New 6G challenges inspire interdisciplinary innovation

Bold research advances will support future connectivity

Addressing these physical and technical limitations will require leaps in innovation, but the promise of applications enabled by advanced 6G connectivity is motivating creative solutions.

Adaptive technology solutions are a key area of ​​research. Instead of focusing on optimizing bandwidth for a single device, for example, the 6G network will use nearby devices to help provide needed bandwidth and reduce latency. This 3D signal shaping focuses on combining and processing wireless signals from multiple sources based on their proximity to the end user.

New semiconductor materials will help manage device space requirements as well as handle wider frequency bands. Although it requires complex engineering, one promising approach combines traditional silicon circuits with those made from more exotic compound semiconductors, such as indium phosphide. In addition, researchers are looking at ways to alter the environment with reconfigurable smart surfaces (“smart surfaces”) that can optimize signal propagation to modify signals in real-time to provide better bandwidth and lower latency.

Another avenue of research relies on artificial intelligence to manage networks and optimize communications. Different types of network usage (for example, messaging, gaming, and streaming) create different types of network demand. AI solutions enable a system to predict this demand based on behavioral patterns, rather than requiring engineers to always design for peak levels of demand.

Nichols sees great potential for networking from improvements in artificial intelligence. “Today’s systems are so complex, with so many levers to pull to address different requirements,” says Nichols, “that most optimization decisions are limited to first-order adjustments like more sites, updated radios , better retrieval, more efficient data gateways. , and throttling certain users.” In contrast, using artificial intelligence to handle optimization, he says, presents “a significant opportunity for a move toward autonomous, self-optimizing, self-organizing networks.”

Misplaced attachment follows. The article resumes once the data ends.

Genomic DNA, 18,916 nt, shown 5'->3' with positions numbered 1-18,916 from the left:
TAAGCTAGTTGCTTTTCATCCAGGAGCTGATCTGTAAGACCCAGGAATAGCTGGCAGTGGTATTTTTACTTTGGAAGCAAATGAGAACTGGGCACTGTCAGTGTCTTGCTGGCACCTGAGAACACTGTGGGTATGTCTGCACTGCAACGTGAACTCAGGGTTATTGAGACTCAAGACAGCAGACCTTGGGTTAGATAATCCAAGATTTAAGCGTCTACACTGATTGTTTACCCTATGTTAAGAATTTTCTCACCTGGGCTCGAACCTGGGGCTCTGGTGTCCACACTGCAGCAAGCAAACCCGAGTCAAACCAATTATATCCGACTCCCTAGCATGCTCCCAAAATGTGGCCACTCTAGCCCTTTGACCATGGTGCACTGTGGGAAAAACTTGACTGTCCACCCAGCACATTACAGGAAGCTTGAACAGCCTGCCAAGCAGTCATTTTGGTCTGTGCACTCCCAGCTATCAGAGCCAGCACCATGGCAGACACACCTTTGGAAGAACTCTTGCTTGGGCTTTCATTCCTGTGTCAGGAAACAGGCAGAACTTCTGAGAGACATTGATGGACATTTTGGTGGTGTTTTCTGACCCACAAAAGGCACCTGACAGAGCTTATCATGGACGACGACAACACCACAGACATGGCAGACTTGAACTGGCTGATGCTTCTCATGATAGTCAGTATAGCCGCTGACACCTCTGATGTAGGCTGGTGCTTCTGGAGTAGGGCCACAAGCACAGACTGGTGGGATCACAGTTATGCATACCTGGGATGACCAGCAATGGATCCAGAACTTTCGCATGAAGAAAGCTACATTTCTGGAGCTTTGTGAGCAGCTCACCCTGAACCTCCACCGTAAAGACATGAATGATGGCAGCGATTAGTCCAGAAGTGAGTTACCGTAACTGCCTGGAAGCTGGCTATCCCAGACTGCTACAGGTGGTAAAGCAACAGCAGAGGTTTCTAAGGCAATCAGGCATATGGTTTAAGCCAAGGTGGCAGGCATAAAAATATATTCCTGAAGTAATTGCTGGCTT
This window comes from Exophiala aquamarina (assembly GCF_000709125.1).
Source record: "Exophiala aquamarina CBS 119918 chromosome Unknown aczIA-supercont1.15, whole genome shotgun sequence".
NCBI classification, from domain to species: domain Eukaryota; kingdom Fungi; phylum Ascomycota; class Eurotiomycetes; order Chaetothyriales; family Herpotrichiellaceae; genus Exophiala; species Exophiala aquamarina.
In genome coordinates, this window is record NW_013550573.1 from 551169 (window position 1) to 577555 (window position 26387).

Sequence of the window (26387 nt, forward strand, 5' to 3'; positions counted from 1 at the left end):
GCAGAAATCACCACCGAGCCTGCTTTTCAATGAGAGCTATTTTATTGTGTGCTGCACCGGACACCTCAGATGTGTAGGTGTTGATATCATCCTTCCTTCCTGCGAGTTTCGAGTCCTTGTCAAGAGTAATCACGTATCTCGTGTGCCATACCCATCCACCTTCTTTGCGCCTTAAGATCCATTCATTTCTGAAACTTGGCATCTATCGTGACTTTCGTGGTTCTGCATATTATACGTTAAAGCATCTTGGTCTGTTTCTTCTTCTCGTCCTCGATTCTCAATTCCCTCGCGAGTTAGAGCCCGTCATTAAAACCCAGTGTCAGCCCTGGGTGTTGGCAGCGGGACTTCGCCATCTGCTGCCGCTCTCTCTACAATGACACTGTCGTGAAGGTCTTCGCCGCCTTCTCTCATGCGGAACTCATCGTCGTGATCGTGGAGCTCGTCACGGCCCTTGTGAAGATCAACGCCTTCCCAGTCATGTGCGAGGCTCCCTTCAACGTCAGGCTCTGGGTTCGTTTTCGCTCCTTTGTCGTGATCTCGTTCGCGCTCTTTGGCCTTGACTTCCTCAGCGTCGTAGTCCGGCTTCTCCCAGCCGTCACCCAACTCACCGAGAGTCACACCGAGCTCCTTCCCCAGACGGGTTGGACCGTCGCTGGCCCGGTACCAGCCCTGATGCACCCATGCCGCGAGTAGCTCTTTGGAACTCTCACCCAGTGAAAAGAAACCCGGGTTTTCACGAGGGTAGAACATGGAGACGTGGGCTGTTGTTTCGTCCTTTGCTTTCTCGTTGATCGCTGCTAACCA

Virtual simulations and digital twin technology are promising tools that will not only aid in 6G innovation, but will be further enabled by 6G once it is established. These emerging technologies can help companies test their products and systems in a sandbox that simulates real-world conditions, allowing device manufacturers and application developers to test concepts in complex environments and create early prototypes of products for networks. 6G.

While engineers and researchers have proposed innovative solutions, Nichols notes that building 6G networks will also require consensus among technology providers, operators and carriers. As the rollout of 5G networks continues, industry players must create a cohesive vision of what applications the next-generation network will support and how their technologies will work together.

It is this collaboration and complexity, however, that can generate the most exciting and lasting results. Nichols notes that the breadth of engineering specialties required to build 6G, and the industry collaboration needed to launch it, will drive exciting interdisciplinary innovation. Because of the resulting demand for new solutions, the road to 6G will be paved, in Nichols’ words, with “a tremendous amount of technical research, development and innovation from electronics to semiconductors, to antennas, to radio network systems, to protocols of the Internet to artificial intelligence for cyber security.”

This content is produced by Insights, the custom content arm of MIT Technology Review. It is not written by the MIT Technology Review editorial staff.

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